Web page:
“Count No Man Happy Until He Is Dead”
Happiness sometimes seems to be the most elusive part of our lives. It always seems as though it’s just out of reach and when we do achieve it, it proves to be all too fleeting and short-lived.
We like to think that continual happiness is something we can actually realize; who wouldn’t like to live life in perpetual bliss and joy, wandering around every day with a goofy smile on your face?
But the reality is that happiness is occasional. It’s an accumulation of moments rather than a constant… and that’s part of what makes it so valuable. If it were a persistent state, we wouldn’t be able to appreciate it; we would soon learn to tune it out. It’s part of the human condition – we’re extremely good at acclimating to anything. Once something becomes a part of the background radiation of our lives, we start to not notice it.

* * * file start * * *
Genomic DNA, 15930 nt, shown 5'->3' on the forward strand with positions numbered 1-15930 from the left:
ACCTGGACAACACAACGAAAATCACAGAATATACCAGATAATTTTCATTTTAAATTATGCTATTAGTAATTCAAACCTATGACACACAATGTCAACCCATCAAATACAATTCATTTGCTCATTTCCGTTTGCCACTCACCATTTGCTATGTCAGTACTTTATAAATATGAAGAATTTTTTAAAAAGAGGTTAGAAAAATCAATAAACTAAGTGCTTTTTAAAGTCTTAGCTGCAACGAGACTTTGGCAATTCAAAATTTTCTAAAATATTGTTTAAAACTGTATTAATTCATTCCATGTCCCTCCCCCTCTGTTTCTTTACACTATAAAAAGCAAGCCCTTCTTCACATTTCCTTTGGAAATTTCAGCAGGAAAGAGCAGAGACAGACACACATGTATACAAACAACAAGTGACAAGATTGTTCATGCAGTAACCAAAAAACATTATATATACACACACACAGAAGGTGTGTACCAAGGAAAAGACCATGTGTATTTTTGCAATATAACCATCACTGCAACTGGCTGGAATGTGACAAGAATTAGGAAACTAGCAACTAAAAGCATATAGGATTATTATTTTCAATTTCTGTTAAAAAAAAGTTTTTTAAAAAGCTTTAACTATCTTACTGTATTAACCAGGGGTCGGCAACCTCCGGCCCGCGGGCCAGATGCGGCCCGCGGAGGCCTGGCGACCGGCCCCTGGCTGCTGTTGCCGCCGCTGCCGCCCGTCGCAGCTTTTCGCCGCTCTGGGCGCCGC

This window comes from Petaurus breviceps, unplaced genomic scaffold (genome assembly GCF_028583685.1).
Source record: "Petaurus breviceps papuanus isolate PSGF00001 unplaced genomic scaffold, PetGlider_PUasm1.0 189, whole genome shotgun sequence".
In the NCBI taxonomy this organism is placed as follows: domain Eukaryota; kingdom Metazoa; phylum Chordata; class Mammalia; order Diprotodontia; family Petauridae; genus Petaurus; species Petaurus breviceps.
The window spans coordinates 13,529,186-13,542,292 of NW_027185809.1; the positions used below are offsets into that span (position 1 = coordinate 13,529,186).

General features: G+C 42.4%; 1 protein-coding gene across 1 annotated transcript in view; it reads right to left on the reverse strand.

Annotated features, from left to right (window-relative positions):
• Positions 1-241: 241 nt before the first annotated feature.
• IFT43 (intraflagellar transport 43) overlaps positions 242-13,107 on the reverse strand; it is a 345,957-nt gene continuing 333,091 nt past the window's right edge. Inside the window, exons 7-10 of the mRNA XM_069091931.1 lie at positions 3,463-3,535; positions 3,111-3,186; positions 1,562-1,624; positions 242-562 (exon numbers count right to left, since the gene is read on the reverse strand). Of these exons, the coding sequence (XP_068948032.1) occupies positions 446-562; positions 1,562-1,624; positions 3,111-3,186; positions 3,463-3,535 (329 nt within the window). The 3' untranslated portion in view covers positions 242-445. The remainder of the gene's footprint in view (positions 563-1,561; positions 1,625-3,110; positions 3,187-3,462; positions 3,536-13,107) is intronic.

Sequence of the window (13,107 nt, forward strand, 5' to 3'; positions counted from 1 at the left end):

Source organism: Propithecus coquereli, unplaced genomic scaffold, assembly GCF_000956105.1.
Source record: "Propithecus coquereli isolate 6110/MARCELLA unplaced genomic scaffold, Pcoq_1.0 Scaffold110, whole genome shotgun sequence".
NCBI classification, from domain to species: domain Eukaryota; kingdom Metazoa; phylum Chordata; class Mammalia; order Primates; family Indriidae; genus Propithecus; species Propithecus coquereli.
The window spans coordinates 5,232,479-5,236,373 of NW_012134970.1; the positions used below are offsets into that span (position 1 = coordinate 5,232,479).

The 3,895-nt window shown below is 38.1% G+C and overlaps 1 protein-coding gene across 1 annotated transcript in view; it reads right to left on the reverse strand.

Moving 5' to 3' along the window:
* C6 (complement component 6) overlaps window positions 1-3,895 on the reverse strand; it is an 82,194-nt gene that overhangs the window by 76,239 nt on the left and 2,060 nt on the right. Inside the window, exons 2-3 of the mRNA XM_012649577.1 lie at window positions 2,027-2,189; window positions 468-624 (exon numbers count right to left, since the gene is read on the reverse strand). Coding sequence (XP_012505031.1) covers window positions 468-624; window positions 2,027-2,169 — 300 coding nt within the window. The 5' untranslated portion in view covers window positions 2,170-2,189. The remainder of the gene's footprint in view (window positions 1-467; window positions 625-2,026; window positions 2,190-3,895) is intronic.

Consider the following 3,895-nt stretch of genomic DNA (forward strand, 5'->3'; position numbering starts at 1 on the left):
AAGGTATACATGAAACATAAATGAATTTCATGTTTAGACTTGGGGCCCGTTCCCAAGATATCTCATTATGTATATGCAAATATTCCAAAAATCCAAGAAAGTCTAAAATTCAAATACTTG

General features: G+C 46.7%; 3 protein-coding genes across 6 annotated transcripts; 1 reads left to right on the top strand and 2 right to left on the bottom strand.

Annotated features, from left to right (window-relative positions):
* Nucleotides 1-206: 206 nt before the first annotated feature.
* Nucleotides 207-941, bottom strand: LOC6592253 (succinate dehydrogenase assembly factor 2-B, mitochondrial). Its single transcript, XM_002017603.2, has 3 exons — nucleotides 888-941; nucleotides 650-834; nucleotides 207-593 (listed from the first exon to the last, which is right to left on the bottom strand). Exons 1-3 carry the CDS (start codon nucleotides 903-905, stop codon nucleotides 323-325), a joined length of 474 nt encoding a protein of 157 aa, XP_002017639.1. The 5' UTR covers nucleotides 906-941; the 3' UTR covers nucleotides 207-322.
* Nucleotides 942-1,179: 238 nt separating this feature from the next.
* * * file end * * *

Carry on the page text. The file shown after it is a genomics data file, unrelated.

And it’s a good thing, too. If we lived in constant joy, we’d never have any motivation to strive or achieve. We’d stagnate and whither away. There’s a reason why the pursuit of happiness is enshrined in the Declaration of Independence as an inalienable right.
It’s just a shame that we’re so damn bad at actually finding it.
More often than not, we just don’t know how to be happy. Instead we make ourselves miserable and let happiness occur seemingly at random.
So we have to learn how to be happy.